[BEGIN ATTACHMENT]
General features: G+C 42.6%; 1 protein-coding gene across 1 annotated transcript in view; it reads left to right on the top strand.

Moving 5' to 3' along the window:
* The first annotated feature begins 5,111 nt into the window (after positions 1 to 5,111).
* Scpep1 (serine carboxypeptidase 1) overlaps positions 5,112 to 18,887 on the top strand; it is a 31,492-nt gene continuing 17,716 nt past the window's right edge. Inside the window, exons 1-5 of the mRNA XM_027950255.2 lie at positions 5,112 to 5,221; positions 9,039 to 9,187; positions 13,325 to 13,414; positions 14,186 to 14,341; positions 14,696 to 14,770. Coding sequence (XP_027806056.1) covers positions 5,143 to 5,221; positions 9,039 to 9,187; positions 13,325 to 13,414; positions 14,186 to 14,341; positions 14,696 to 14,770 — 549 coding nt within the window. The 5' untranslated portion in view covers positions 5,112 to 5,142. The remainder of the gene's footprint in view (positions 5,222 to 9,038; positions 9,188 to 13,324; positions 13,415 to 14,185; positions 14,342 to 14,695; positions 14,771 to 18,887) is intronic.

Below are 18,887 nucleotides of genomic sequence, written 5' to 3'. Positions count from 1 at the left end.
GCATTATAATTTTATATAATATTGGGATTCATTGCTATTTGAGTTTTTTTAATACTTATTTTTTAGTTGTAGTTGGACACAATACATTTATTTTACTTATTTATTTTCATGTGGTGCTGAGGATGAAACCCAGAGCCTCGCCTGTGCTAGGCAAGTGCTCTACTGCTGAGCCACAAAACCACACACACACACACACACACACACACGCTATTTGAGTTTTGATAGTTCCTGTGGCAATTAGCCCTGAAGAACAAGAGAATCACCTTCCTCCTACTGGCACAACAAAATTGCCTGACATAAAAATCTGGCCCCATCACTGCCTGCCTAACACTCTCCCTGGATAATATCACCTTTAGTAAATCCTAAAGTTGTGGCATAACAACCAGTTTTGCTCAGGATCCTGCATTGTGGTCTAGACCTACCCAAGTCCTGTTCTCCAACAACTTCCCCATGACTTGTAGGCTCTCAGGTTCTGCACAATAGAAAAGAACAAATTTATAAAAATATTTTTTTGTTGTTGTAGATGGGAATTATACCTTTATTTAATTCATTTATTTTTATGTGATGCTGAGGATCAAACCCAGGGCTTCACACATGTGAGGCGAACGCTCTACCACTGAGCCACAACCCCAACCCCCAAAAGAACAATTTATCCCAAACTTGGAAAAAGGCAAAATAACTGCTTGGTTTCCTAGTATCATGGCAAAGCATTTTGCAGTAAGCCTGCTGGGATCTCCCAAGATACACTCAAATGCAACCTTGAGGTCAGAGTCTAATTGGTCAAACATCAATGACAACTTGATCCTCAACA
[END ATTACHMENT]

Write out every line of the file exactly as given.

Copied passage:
General features: G+C 42.6%; 1 protein-coding gene across 1 annotated transcript in view; it reads left to right on the top strand.

Moving 5' to 3' along the window:
* The first annotated feature begins 5,111 nt into the window (after positions 1 to 5,111).
* Scpep1 (serine carboxypeptidase 1) overlaps positions 5,112 to 18,887 on the top strand; it is a 31,492-nt gene continuing 17,716 nt past the window's right edge. Inside the window, exons 1-5 of the mRNA XM_027950255.2 lie at positions 5,112 to 5,221; positions 9,039 to 9,187; positions 13,325 to 13,414; positions 14,186 to 14,341; positions 14,696 to 14,770. Coding sequence (XP_027806056.1) covers positions 5,143 to 5,221; positions 9,039 to 9,187; positions 13,325 to 13,414; positions 14,186 to 14,341; positions 14,696 to 14,770 — 549 coding nt within the window. The 5' untranslated portion in view covers positions 5,112 to 5,142. The remainder of the gene's footprint in view (positions 5,222 to 9,038; positions 9,188 to 13,324; positions 13,415 to 14,185; positions 14,342 to 14,695; positions 14,771 to 18,887) is intronic.

Below are 18,887 nucleotides of genomic sequence, written 5' to 3'. Positions count from 1 at the left end.
GCATTATAATTTTATATAATATTGGGATTCATTGCTATTTGAGTTTTTTTAATACTTATTTTTTAGTTGTAGTTGGACACAATACATTTATTTTACTTATTTATTTTCATGTGGTGCTGAGGATGAAACCCAGAGCCTCGCCTGTGCTAGGCAAGTGCTCTACTGCTGAGCCACAAAACCACACACACACACACACACACACACACGCTATTTGAGTTTTGATAGTTCCTGTGGCAATTAGCCCTGAAGAACAAGAGAATCACCTTCCTCCTACTGGCACAACAAAATTGCCTGACATAAAAATCTGGCCCCATCACTGCCTGCCTAACACTCTCCCTGGATAATATCACCTTTAGTAAATCCTAAAGTTGTGGCATAACAACCAGTTTTGCTCAGGATCCTGCATTGTGGTCTAGACCTACCCAAGTCCTGTTCTCCAACAACTTCCCCATGACTTGTAGGCTCTCAGGTTCTGCACAATAGAAAAGAACAAATTTATAAAAATATTTTTTTGTTGTTGTAGATGGGAATTATACCTTTATTTAATTCATTTATTTTTATGTGATGCTGAGGATCAAACCCAGGGCTTCACACATGTGAGGCGAACGCTCTACCACTGAGCCACAACCCCAACCCCCAAAAGAACAATTTATCCCAAACTTGGAAAAAGGCAAAATAACTGCTTGGTTTCCTAGTATCATGGCAAAGCATTTTGCAGTAAGCCTGCTGGGATCTCCCAAGATACACTCAAATGCAACCTTGAGGTCAGAGTCTAATTGGTCAAACATCAATGACAACTTGATCCTCAACA